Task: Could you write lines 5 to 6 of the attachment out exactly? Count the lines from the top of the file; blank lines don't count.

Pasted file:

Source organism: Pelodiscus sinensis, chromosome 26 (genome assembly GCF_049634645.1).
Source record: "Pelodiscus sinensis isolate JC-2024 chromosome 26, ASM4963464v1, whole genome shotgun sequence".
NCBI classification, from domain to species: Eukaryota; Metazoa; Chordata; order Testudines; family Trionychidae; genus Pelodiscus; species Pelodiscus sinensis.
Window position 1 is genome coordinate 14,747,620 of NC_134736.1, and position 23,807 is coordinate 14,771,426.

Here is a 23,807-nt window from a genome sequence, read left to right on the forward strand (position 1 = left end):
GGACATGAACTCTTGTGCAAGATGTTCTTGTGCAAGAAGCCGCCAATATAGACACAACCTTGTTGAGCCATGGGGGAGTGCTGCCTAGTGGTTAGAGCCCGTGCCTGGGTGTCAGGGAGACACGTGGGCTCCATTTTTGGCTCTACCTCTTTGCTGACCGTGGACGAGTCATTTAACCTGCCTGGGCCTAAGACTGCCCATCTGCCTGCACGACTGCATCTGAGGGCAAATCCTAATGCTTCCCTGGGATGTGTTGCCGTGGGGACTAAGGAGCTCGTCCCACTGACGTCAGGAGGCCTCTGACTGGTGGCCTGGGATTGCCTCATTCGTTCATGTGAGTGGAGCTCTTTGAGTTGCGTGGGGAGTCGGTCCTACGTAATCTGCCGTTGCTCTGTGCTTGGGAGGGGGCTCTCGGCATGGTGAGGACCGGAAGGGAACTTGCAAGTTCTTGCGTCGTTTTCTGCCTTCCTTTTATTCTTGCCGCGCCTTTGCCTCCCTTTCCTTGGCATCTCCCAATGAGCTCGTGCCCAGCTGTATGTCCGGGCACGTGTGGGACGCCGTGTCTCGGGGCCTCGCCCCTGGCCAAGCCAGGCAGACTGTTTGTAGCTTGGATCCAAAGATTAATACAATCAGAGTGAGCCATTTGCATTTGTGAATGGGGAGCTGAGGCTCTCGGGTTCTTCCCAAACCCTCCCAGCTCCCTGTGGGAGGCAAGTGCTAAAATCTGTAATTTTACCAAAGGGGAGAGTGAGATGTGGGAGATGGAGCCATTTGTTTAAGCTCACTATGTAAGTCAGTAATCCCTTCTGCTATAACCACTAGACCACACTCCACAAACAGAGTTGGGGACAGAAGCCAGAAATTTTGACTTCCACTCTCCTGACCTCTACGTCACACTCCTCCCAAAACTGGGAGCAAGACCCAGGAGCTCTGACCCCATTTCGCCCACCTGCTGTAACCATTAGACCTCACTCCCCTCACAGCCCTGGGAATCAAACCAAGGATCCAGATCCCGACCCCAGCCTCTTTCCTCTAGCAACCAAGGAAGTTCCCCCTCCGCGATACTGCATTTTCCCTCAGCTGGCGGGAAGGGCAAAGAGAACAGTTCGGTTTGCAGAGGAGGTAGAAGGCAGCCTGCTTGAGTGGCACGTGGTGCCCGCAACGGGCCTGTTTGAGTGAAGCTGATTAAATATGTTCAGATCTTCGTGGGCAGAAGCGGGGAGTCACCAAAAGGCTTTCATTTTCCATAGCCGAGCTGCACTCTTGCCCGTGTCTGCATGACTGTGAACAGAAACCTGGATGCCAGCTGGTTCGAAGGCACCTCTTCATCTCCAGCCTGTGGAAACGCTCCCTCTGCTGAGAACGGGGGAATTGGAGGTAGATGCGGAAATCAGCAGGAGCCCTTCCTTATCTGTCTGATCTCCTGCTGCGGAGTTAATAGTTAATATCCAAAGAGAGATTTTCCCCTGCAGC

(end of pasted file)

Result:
Here is a 23,807-nt window from a genome sequence, read left to right on the forward strand (position 1 = left end):
GGACATGAACTCTTGTGCAAGATGTTCTTGTGCAAGAAGCCGCCAATATAGACACAACCTTGTTGAGCCATGGGGGAGTGCTGCCTAGTGGTTAGAGCCCGTGCCTGGGTGTCAGGGAGACACGTGGGCTCCATTTTTGGCTCTACCTCTTTGCTGACCGTGGACGAGTCATTTAACCTGCCTGGGCCTAAGACTGCCCATCTGCCTGCACGACTGCATCTGAGGGCAAATCCTAATGCTTCCCTGGGATGTGTTGCCGTGGGGACTAAGGAGCTCGTCCCACTGACGTCAGGAGGCCTCTGACTGGTGGCCTGGGATTGCCTCATTCGTTCATGTGAGTGGAGCTCTTTGAGTTGCGTGGGGAGTCGGTCCTACGTAATCTGCCGTTGCTCTGTGCTTGGGAGGGGGCTCTCGGCATGGTGAGGACCGGAAGGGAACTTGCAAGTTCTTGCGTCGTTTTCTGCCTTCCTTTTATTCTTGCCGCGCCTTTGCCTCCCTTTCCTTGGCATCTCCCAATGAGCTCGTGCCCAGCTGTATGTCCGGGCACGTGTGGGACGCCGTGTCTCGGGGCCTCGCCCCTGGCCAAGCCAGGCAGACTGTTTGTAGCTTGGATCCAAAGATTAATACAATCAGAGTGAGCCATTTGCATTTGTGAATGGGGAGCTGAGGCTCTCGGGTTCTTCCCAAACCCTCCCAGCTCCCTGTGGGAGGCAAGTGCTAAAATCTGTAATTTTACCAAAGGGGAGAGTGAGATGTGGGAGATGGAGCCATTTGTTTAAGCTCACTATGTAAGTCAGTAATCCCTTCTGCTATAACCACTAGACCACACTCCACAAACAGAGTTGGGGACAGAAGCCAGAAATTTTGACTTCCACTCTCCTGACCTCTACGTCACACTCCTCCCAAAACTGGGAGCAAGACCCAGGAGCTCTGACCCCATTTCGCCCACCTGCTGTAACCATTAGACCTCACTCCCCTCACAGCCCTGGGAATCAAACCAAGGATCCAGATCCCGACCCCAGCCTCTTTCCTCTAGCAACCAAGGAAGTTCCCCCTCCGCGATACTGCATTTTCCCTCAGCTGGCGGGAAGGGCAAAGAGAACAGTTCGGTTTGCAGAGGAGGTAGAAGGCAGCCTGCTTGAGTGGCACGTGGTGCCCGCAACGGGCCTGTTTGAGTGAAGCTGATTAAATATGTTCAGATCTTCGTGGGCAGAAGCGGGGAGTCACCAAAAGGCTTTCATTTTCCATAGCCGAGCTGCACTCTTGCCCGTGTCTGCATGACTGTGAACAGAAACCTGGATGCCAGCTGGTTCGAAGGCACCTCTTCATCTCCAGCCTGTGGAAACGCTCCCTCTGCTGAGAACGGGGGAATTGGAGGTAGATGCGGAAATCAGCAGGAGCCCTTCCTTATCTGTCTGATCTCCTGCTGCGGAGTTAATAGTTAATATCCAAAGAGAGATTTTCCCCTGCAGC